And that’s just the consumer side. Business people — long a source of good revenue for fixed and mobile operators — are travelling less, and are more cautious with their calls back to head offices or to other contacts.

Increasing fraud

Meanwhile — just to add to the bad news for a moment — fraud is up, says Powdermaker. "We’re seeing this right across the spectrum." To sum up, "international voice is low margin, defaults will increase — some service providers are already defaulting — and so there’s increased credit risk".
So how can Arbinet help? Arbinet offers a straightforward and easy type of outsourcing: it can take over all or some of the international traffic delivery for operators giving them quality, cost-effective global coverage.
"We work with more than 1,100 carriers worldwide," says Powdermaker, "and we trade more than 13 billion minutes of voice traffic a year. We carry more international voice traffic than many PTTs. We have the efficiency, the routing capability and the automated credit management and settlement systems to do well in this environment."
Arbinet has significantly changed its business model over the past year from its initial focus on operating a minutes exchange.
The Exchange is ideal for carriers that seek to trade in a spot market environment, construct their own custom routing tables based on their particular quality and pricing requirements, or seek to offload spare international capacity to others, route by route. Sophisticated analytical and call management tools are provided to members of the Exchange. "But the Exchange model is not for everyone," says Powdermaker.
Now the company has expanded its operations with the successful launch of two other modes of international voice traffic delivery. Arbinet is adapting its back office to support customer and supplier needs in a standard wholesale fashion. Arbinet Carrier Services leverages the company’s supplier base and technology to offer customers quality A-Z termination at competitive rates under normal industry terms and conditions.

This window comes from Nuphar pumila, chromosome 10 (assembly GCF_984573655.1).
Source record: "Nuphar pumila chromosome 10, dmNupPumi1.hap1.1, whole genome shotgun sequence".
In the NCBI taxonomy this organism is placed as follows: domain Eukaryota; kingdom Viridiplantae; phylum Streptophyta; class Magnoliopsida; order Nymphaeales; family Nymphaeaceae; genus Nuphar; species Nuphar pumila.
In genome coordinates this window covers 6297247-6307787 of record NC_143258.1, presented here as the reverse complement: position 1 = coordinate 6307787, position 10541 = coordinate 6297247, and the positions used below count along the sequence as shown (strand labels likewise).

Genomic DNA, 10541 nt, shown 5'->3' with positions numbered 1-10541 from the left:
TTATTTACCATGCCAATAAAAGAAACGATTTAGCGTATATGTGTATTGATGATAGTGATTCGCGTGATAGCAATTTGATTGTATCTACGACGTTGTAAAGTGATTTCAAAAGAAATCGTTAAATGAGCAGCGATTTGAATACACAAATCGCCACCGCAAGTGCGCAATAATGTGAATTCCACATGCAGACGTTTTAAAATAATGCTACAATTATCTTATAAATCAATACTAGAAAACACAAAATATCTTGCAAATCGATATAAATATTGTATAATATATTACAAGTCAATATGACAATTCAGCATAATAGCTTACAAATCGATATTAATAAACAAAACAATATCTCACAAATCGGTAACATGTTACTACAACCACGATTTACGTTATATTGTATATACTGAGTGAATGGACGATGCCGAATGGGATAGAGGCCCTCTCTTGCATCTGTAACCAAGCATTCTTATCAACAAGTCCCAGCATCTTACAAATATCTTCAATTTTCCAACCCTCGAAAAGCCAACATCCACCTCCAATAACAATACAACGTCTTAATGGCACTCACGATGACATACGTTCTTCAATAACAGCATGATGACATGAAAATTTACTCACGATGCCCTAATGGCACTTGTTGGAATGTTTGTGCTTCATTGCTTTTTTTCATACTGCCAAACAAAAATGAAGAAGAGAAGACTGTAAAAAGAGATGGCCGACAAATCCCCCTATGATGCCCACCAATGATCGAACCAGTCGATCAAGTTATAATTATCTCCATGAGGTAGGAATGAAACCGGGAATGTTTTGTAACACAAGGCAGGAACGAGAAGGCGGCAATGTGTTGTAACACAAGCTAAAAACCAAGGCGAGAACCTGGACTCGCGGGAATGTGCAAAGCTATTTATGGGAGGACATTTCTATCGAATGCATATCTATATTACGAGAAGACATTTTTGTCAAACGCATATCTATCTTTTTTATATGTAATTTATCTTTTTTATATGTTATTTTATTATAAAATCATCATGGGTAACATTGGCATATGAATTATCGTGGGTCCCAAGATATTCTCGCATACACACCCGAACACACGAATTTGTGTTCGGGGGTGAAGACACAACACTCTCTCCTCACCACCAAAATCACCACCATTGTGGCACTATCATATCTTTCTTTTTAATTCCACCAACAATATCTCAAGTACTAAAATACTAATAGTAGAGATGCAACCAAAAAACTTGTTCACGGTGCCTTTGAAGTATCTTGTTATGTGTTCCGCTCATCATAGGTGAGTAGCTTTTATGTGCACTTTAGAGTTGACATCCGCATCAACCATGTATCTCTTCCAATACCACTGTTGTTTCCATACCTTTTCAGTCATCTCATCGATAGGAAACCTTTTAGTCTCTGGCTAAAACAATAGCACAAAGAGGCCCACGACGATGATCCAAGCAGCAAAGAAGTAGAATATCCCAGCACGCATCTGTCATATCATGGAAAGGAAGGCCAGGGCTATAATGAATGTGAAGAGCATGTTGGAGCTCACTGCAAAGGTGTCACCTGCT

"Our Private Exchange service is a virtual direct route between two operators that uses the Arbinet network. It’s a very easy way to exchange traffic without the cost and complexity of setting up infrastructure."
Arbinet can handle the credit management and settlements and do TDM-VoIP conversion, signalling and interworking. The company then routes traffic over its advanced network using the private commercial terms of the two operators as if they had a direct interconnect between themselves.
Under all the models, Arbinet can take the traffic and deliver it to the right local exchange carrier in the right market, closest to the end user.
"Our preference is to connect via IP," says Powdermaker. "That’s the way the industry is moving." But the company offers a seamless TDM interface as well, with points of presence in London, Frankfurt, Hong Kong, Los Angeles, New York and Miami.
Meanwhile Arbinet is able to provide security against fraud and — in these tough times — handle the difficult challenge of managing credit risk.

Credit monitoring

"We understand our credit exposure to every customer hourly," says Powdermaker. Customers are automatically notified as they approach their credit limit and access to the Arbinet Network is blocked if they exceed it.
Additionally, the company’s relationships with carriers are backed by third-party underwriters, "so our risk is reduced". The automated systems monitoring usage react instantly to protect the company from attempts to exceed the available credit, further minimising Arbinet‘s exposure to risk, and this — coupled with the company’s strong balance sheet is good news for Arbinet — and good news for Arbinet‘s suppliers.
"The international voice market is not the cash cow that it once was. It is an essential part of the service mix that operators need to provide to their customers, but they don’t need to manage the termination themselves to deliver that," concludes Powdermaker.
"As carriers focus on services such as data and triple play, it makes sense to rationalise the business model and leave international voice to the specialists."